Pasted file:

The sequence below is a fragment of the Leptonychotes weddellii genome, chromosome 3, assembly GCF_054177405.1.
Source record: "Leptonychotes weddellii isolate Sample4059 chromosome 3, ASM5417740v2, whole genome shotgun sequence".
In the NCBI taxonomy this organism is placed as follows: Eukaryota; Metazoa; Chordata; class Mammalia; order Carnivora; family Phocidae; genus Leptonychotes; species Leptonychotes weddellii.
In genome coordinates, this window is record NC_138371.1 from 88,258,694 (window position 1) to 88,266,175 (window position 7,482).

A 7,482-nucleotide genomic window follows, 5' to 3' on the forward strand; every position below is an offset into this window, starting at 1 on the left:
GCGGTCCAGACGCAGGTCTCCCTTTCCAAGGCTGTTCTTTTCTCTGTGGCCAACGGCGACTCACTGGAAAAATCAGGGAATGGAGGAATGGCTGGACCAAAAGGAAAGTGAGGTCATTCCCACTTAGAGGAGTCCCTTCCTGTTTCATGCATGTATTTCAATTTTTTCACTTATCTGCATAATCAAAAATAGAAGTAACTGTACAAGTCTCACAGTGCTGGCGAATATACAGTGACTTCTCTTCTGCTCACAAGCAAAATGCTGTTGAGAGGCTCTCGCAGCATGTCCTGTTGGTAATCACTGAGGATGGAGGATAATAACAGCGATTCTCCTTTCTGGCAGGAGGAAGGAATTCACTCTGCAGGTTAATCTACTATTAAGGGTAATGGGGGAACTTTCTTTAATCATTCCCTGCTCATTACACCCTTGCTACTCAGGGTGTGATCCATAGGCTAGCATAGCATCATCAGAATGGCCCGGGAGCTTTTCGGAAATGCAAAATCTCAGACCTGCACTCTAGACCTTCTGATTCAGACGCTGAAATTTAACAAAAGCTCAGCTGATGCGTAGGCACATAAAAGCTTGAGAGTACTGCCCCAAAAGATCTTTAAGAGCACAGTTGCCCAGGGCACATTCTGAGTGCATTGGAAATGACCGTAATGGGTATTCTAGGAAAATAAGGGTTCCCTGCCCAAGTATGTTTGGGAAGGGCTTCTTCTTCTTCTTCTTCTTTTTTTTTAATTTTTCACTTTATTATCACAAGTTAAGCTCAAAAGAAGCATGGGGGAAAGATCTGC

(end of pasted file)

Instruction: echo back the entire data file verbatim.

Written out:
The sequence below is a fragment of the Leptonychotes weddellii genome, chromosome 3, assembly GCF_054177405.1.
Source record: "Leptonychotes weddellii isolate Sample4059 chromosome 3, ASM5417740v2, whole genome shotgun sequence".
In the NCBI taxonomy this organism is placed as follows: Eukaryota; Metazoa; Chordata; class Mammalia; order Carnivora; family Phocidae; genus Leptonychotes; species Leptonychotes weddellii.
In genome coordinates, this window is record NC_138371.1 from 88,258,694 (window position 1) to 88,266,175 (window position 7,482).

A 7,482-nucleotide genomic window follows, 5' to 3' on the forward strand; every position below is an offset into this window, starting at 1 on the left:
GCGGTCCAGACGCAGGTCTCCCTTTCCAAGGCTGTTCTTTTCTCTGTGGCCAACGGCGACTCACTGGAAAAATCAGGGAATGGAGGAATGGCTGGACCAAAAGGAAAGTGAGGTCATTCCCACTTAGAGGAGTCCCTTCCTGTTTCATGCATGTATTTCAATTTTTTCACTTATCTGCATAATCAAAAATAGAAGTAACTGTACAAGTCTCACAGTGCTGGCGAATATACAGTGACTTCTCTTCTGCTCACAAGCAAAATGCTGTTGAGAGGCTCTCGCAGCATGTCCTGTTGGTAATCACTGAGGATGGAGGATAATAACAGCGATTCTCCTTTCTGGCAGGAGGAAGGAATTCACTCTGCAGGTTAATCTACTATTAAGGGTAATGGGGGAACTTTCTTTAATCATTCCCTGCTCATTACACCCTTGCTACTCAGGGTGTGATCCATAGGCTAGCATAGCATCATCAGAATGGCCCGGGAGCTTTTCGGAAATGCAAAATCTCAGACCTGCACTCTAGACCTTCTGATTCAGACGCTGAAATTTAACAAAAGCTCAGCTGATGCGTAGGCACATAAAAGCTTGAGAGTACTGCCCCAAAAGATCTTTAAGAGCACAGTTGCCCAGGGCACATTCTGAGTGCATTGGAAATGACCGTAATGGGTATTCTAGGAAAATAAGGGTTCCCTGCCCAAGTATGTTTGGGAAGGGCTTCTTCTTCTTCTTCTTCTTTTTTTTTAATTTTTCACTTTATTATCACAAGTTAAGCTCAAAAGAAGCATGGGGGAAAGATCTGC